Even among early-’80s punk and hardcore bands, the fuzzed-out crunch of Hüsker Dü was an awesome force of purifying volume and distortion, with singer-guitarist Bob Mould and singer-drummer Grant Hart trying to shout out their thoughtful lyrics above a wall of noise. Although Hart’s recent music has been tragically overlooked, Mould has righteously gone on to become a respected elder statesman of punk. On his latest solo album, Beauty & Ruin, Mould recalls his old band with fast tracks such as “Little Glass Pill” and “Kid With Crooked Face,” albeit at a more respectable volume. “I Don’t Know You Anymore” evokes the jangling side of Hüsker Dü, while the acoustic-laced “Let the Beauty Be” is more aligned with Mould’s solo work. Also Sunday, Sept. 28. —Falling James


Sunday, August 28

George Fest
The Only Beatle That Matters? Them’s fightin’ words, but fans will argue that George Harrison was the coolest of them all. Great songwriter, vastly underrated guitarist, spiritual man and all-around excellent bloke, George would’ve grudgingly approved of this star-spangled concert in his honor. The event’s proceeds go to the Jameson Neighborhood Fund to benefit the commendable Sweet Relief Musicians Fund, which provides financial assistance to musicians struggling to pay the bills while facing illness and disability. Celebrants include Brian Wilson, Norah Jones, George’s lad Dhani Harrison, Ann Wilson of Heart, Wayne Coyne and Steven Drozd of The Flaming Lips, Britt Daniel of Spoon, “Weird Al” Yankovic, Nick Valensi of The Strokes, Butch Walker, Cold War Kids, Brian Bell of Weezer, Big Black Delta, Jamestown Revival, Gingger Shankar and many more. —John Payne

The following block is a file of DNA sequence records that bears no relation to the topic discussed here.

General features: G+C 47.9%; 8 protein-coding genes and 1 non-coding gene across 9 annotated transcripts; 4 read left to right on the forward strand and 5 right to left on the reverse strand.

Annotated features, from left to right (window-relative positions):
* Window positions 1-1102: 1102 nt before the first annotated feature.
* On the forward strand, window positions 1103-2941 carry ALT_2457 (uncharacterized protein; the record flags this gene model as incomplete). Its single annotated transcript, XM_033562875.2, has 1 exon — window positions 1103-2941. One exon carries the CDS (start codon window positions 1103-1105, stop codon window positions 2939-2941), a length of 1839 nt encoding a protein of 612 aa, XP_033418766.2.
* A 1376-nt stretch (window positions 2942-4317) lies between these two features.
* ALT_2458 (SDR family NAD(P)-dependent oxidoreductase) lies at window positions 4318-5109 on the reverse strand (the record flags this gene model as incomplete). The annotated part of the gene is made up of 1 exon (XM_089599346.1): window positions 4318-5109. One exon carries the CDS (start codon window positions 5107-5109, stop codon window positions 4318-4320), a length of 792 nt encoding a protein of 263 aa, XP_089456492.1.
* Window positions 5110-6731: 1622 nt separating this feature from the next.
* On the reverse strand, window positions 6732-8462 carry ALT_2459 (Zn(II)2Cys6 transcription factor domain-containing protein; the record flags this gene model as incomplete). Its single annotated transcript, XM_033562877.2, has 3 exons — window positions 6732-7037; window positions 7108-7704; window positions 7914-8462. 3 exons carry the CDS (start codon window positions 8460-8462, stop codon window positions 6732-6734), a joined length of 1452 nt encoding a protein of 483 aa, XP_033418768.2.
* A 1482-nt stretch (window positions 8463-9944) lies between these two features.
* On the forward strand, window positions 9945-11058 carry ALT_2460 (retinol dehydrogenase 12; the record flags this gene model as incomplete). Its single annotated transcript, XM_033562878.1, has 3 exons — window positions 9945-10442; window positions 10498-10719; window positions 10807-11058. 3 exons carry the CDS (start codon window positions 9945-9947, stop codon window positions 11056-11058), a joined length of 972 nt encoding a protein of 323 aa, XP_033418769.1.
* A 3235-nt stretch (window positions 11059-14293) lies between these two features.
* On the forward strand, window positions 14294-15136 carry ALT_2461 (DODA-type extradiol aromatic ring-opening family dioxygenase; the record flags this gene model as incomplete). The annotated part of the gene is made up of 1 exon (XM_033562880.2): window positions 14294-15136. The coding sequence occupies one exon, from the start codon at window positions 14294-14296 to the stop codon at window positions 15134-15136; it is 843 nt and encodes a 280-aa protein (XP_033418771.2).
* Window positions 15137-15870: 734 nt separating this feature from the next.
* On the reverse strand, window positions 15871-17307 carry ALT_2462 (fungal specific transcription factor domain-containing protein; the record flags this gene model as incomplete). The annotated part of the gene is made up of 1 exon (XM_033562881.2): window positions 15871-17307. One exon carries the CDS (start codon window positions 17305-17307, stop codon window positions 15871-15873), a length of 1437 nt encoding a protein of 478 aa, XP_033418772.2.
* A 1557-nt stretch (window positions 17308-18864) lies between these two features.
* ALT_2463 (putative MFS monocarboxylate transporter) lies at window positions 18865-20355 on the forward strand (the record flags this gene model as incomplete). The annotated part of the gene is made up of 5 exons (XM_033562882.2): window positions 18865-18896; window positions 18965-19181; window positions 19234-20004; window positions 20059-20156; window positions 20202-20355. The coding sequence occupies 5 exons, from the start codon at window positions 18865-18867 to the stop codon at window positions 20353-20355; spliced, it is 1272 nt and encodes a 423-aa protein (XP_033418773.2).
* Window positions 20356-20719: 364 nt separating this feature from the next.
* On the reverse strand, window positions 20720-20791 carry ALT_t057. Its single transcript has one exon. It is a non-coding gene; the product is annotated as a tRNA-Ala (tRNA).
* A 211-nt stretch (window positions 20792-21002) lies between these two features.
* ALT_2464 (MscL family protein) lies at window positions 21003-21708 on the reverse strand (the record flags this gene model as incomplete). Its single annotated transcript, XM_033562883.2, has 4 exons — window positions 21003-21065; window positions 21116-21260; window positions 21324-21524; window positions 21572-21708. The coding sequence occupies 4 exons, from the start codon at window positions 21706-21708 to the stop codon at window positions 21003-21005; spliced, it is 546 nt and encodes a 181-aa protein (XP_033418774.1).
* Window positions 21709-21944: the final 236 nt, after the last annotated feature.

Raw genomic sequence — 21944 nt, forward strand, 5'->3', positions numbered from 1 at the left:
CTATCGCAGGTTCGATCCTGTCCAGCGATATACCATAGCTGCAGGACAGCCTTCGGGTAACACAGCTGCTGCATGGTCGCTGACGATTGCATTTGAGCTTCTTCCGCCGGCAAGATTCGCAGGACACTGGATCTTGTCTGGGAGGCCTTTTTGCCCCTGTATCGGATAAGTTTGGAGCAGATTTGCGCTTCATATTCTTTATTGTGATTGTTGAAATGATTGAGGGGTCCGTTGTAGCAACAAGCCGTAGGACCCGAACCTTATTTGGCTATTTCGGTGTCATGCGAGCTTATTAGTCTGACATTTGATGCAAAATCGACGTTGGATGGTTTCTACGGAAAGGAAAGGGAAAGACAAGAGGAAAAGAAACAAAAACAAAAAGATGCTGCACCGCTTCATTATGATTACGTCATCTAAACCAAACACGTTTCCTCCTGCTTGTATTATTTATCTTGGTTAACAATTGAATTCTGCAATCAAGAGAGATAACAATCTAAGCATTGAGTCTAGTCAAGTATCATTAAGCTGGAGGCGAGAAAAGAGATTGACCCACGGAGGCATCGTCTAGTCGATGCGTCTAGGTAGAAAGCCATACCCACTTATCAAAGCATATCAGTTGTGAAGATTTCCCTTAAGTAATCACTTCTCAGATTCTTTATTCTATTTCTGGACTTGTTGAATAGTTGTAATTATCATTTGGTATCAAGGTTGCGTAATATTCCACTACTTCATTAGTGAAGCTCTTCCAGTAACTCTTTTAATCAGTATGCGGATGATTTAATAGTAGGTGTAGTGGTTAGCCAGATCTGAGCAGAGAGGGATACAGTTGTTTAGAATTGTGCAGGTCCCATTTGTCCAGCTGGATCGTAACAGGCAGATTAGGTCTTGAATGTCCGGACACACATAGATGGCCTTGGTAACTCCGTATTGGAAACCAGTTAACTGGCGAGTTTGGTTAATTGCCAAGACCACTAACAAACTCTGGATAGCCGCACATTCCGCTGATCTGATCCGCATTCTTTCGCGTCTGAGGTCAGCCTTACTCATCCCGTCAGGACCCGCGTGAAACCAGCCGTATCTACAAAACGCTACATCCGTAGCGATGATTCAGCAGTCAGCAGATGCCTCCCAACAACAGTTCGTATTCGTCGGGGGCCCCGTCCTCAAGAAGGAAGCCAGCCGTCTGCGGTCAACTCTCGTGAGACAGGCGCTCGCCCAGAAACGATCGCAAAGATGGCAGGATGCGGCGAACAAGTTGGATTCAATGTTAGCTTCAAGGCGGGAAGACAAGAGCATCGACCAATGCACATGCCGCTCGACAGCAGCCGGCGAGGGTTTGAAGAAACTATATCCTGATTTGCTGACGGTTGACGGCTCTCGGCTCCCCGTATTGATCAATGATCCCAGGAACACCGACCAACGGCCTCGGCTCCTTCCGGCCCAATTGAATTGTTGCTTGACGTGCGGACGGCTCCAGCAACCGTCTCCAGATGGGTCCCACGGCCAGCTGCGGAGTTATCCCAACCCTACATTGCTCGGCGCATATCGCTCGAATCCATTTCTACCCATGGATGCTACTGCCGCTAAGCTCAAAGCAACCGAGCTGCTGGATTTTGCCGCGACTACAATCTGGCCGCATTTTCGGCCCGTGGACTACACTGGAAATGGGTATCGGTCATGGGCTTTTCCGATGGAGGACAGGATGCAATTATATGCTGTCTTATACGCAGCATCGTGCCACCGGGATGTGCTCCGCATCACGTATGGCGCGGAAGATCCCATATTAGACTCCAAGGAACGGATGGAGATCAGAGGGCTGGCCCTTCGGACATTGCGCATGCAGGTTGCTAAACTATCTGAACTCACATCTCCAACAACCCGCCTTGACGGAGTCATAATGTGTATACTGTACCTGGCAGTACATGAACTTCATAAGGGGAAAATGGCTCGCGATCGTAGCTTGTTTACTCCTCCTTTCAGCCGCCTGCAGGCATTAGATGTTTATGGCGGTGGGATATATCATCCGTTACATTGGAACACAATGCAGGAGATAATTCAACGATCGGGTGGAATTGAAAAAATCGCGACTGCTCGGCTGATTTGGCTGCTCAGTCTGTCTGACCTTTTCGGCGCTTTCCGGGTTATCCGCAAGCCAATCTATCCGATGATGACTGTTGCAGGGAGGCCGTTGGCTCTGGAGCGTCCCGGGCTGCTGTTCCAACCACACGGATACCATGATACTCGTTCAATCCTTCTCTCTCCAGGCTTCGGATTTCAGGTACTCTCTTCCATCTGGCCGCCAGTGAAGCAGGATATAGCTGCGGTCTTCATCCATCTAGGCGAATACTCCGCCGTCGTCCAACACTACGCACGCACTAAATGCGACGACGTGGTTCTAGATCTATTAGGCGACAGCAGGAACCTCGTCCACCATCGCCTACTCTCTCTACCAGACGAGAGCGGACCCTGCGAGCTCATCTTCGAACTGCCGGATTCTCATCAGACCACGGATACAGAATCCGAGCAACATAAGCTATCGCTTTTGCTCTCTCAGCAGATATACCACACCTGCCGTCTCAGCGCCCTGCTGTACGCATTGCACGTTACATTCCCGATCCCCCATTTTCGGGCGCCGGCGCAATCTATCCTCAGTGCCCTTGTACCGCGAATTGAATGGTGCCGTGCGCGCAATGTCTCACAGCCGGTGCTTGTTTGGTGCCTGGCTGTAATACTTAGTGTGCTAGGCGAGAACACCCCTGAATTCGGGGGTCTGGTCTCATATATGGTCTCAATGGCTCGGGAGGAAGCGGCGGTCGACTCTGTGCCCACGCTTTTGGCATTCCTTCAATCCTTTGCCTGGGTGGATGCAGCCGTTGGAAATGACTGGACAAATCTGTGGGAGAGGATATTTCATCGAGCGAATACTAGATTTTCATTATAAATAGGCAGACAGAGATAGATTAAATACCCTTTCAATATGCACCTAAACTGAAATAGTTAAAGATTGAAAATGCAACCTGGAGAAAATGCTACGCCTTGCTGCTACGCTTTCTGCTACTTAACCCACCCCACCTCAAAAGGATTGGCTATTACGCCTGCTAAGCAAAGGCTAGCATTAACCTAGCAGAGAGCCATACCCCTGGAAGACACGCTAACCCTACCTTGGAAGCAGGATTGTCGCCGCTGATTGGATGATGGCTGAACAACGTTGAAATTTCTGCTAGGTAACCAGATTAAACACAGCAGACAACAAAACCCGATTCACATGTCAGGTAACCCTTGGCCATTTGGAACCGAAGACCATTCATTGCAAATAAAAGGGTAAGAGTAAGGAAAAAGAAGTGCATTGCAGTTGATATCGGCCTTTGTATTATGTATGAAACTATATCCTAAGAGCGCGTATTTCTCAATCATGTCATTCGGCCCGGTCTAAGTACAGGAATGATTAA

Pixies, Gogol Bordello, ?Cat Power
This would have been a great bill about five years ago, when Kim Deal was still playing in the Pixies, but tonight’s lineup still retains considerable mystery and thrills. Even pushed along by their fluidly propulsive new bassist, Paz Lenchantin, the Pixies sound sort of hollow and bombastic on turgid new songs such as “Silver Snail” and “Bagboy,” and the oldies just feel empty without Deal, but bandleader Frank Black is still an intriguing songsmith. Gogol Bordello likely will steal the show with their frenetic whirlwind of gypsy folk tradition and New York street punk, and not just because they feature exotic dancers riding precariously over the audience atop gigantic drums. Cat Power’s power comes from within, through powerful balladry that slowly builds tension and exorcises heartbreak with her soulfully passionate delivery. —Falling James

Angel City Jazz Festival
Creative improvisers of music in Los Angeles are familiar with the name Rocco Somazzi. The Swiss-born impresario got his start programming adventurous music at various clubs in L.A., then stepped it up in 2006 with the inaugural Angel City Jazz Fest at Barnsdall Park, a hidden oasis just south of Los Feliz. The festival returns this year to Barnsdall for the finale of what has become an annual two-week celebration of art and music throughout the city. Somazzi, now assisted by Cryptogramophone founder Jeff Gauthier and the Jazz Bakery, continues to shine the spotlight on innovative musicians who are otherwise rarely accorded their due. Featured performers include Josh Nelson, Aruán Ortiz, Craig Taborn, Taylor Ho Bynum, and a tribute to saxophone legend Arthur Blythe. A second stage will showcase fine artists from Orenda Records, the fledgling label primed to extend Somazzi’s vision outward and upward. —Gary Fukushima